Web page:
Monthly Giving Tune-Up

in Acquisition & Prospecting,Monthly Giving

That was the title of a session I attended last week at the Bridge Conference for nonprofits (co-hosted by the Washington DC chapters of AFP and DMA).

One of the speakers was from St. Jude Children’s Research Hospital … Rachel Thomas.  She passed on a ton of useful information based on her experience in growing a strong and large file of monthly sustainer donors.

I’ve listed some of the biggest nuggets from the session below:

St. Jude Children’s Research Hospital
The presentation centered on DRTV, but wasn’t limited to this.   They have about 500,000 monthly donors.

Whenever they cut back or reduce their DRTV exposure, every other channel is hurt. DRTV is the core of St. Jude fundraising.

Most of their monthly donors come from DRTV.

Canvassing doesn’t work for this org.

They primarily use DRTV, direct mail, telethons, and telemarketing.

The best messaging for the over 50 age group is “help the child.”  The best messaging for the younger demographic is to “eradicate cancer, period.”

When they use a celebrity in the DRTV spots, response is higher when the celebrity is on the scene; when they’re actually at the hospital with the children, parents, or staff.  Green-screen sets not as effective.

Also, celebrities are best for getting TV channel surfers to stop and watch for a minute.

Prospective donors want to hear from the patients (the children) or their parents and NOT another donor.  Use stories with patients and their parents.

Incentives and premiums added no value.

Must have messaging that clearly shows HOW A DONATION COULD MAKE A DIFFERENCE.  For example: $30 does _______ (fill in the blank)>

Proven once again that what donors SAY they’ll do is usually different from what donors DO.  Focus group stated they want TV spots that are more upbeat, show kids that are happy, cheery music, and so on.  But the DRTV spot bombed.  Next created a TV spot with haunting music that showed kids who looked like they really need help – more realistic.  It’s beating their 5-year control by 28%.

Must have well-trained staff to answer the phones who can convert callers to monthly donors.

Create a sense of urgency.

Primary call-to-action (CTA) is to call a toll-free number.  The VAST majority of viewers prefer to call in lieu of visiting a website.  But they also insert the chance to go online to their website using a “snipe” which is more successful for them than a vanity URL.

They send monthly letters to sustainer donors with stories and updates. The messaging in the letters aligns with the tone of the DRTV spot that got them to sign-up.  TV spot is bit more hard-hitting than direct mail letters have historically been and now they’re matching the two up.

They also use YouTube.  And their “St. Jude Holiday Rock” video went a bit viral and raised $100,000 in just a few weeks with no call-to-action.  Watch it.  I think you’ll see why. 

Bottom line that I took away from the session: It doesn’t matter whether you use direct mail, DRTV, canvassing, telemarketing, or another channel to acquire your monthly donors.  With few exceptions you’ll have higher response when . . .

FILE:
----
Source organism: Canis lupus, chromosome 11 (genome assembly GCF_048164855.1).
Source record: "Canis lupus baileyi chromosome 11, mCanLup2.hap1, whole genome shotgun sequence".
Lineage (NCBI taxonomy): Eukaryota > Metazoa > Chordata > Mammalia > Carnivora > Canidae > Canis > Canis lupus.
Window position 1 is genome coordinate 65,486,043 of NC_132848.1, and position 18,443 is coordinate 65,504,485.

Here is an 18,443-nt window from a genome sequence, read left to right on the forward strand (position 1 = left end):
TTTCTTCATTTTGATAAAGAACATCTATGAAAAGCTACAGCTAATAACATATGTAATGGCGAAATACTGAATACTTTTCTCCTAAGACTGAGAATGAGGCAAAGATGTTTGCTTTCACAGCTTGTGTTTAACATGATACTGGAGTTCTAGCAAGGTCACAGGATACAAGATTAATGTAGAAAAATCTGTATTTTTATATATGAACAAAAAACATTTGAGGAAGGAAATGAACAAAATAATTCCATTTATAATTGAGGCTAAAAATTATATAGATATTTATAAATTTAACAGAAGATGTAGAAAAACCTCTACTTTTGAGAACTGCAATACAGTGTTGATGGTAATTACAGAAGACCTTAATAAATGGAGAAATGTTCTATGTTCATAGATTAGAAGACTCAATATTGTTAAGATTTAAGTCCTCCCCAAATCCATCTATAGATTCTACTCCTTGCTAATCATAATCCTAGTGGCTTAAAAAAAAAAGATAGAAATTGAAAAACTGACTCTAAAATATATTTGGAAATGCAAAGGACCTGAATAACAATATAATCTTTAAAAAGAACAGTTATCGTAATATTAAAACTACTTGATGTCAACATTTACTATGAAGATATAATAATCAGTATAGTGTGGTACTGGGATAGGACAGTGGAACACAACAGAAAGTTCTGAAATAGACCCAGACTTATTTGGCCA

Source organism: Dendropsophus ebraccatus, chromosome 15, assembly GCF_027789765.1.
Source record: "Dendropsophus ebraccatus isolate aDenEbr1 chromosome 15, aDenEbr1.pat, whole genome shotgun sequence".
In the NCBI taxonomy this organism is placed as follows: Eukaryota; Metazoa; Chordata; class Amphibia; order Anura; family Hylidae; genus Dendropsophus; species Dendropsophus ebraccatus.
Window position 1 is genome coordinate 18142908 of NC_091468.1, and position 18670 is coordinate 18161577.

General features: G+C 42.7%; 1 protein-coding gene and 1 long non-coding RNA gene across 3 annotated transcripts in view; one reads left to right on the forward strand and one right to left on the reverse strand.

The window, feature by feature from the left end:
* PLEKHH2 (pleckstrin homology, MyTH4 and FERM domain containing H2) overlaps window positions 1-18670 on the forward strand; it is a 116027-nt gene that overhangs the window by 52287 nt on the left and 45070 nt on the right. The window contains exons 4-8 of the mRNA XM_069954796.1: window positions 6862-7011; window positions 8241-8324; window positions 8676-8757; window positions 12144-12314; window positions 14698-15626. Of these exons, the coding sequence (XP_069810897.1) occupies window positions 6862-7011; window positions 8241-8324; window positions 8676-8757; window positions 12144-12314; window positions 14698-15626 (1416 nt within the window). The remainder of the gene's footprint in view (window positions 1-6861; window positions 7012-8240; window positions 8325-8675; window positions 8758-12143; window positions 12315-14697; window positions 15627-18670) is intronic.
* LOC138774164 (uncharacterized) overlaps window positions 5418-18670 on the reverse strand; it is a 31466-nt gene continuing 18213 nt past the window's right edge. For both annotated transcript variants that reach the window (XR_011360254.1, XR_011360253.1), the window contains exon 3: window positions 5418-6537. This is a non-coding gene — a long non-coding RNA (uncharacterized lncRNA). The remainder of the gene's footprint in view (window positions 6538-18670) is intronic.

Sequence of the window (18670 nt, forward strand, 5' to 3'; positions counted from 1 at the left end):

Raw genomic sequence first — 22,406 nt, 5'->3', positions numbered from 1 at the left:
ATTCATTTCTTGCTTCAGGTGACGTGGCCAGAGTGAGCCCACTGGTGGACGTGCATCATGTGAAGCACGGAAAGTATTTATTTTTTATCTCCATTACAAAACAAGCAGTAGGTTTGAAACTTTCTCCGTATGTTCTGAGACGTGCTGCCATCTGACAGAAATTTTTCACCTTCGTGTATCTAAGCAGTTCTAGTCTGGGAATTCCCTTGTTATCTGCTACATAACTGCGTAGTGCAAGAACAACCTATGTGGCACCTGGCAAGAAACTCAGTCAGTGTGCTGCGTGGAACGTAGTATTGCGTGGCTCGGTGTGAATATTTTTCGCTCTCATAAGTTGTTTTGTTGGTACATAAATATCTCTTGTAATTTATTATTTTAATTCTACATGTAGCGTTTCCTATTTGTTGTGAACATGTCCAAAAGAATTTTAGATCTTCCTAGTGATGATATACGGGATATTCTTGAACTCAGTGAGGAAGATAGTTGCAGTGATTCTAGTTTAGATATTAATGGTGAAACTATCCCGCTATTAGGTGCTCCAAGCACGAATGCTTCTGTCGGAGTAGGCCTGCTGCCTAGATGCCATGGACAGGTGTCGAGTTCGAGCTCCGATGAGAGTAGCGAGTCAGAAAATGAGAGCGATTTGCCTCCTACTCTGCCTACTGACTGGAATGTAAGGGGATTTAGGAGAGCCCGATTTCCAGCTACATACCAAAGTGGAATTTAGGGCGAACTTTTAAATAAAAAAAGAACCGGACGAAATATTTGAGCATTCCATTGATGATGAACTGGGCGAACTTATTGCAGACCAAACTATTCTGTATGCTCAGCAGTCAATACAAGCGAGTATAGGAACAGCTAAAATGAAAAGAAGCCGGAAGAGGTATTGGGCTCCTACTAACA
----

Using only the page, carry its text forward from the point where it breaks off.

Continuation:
– Your messaging is packed with emotion.

– You don’t get so carried away with political correctness and protecting the dignity of those you serve that the message becomes milquetoast. That it isn’t clear what you do or who you help. Dare to test a hard-hitting appeal.

– Donors usually say one thing and then do another when it comes time to actually give.

– ALWAYS clearly show how a donor’s gift will make a difference.  Be specific: $50 does _____.  $25 does ______. [Fill in the blanks.]

– Identify the most successful channel for YOUR nonprofit.  Then leverage it to help the other channels you use.

Monthly donors provide a predictable revenue stream that gives any nonprofit a lot of stability and financial security.  Getting more monthly donors is worth the effort.  Just don’t forget to cultivate them once you acquire them.

Any tips from your sustainer program to share?

{ 2 comments… read them below or add one }

sasha Davis July 23, 2012 at 7:57 pm

What is a “snipe” for a CTA?

Karen Zapp, copywriter July 25, 2012 at 12:25 pm


Don’t think I’m going to be much help on this. Couldn’t find my notes from last year – think they got tossed in a recent office cleaning. And I’m not an IT person.

So take this answer with a grain of salt and run it by your own IT folks: I think it is a phrase people can type into a browser. Then because that phrase has been connected to a URL, the person is redirected to the correct landing page. It’s easier to display on the TV and easier for viewers to remember.

It might be a keyword phrase related to a specific ad or campaign. Say the ad featured a story about a little girl named Mary. The snipe might be “HelpMary” and by typing that into a browser people end up on the correct landing page.

Again, I’m not positive that I remember this correctly from the presentation I heard over a year ago!! And I haven’t heard this reference to a snipe anywhere else. Regret that I couldn’t answer your question with more certainty.

If any other readers know the answer to Sasha’s question with certainty … please add a comment. Thanks!

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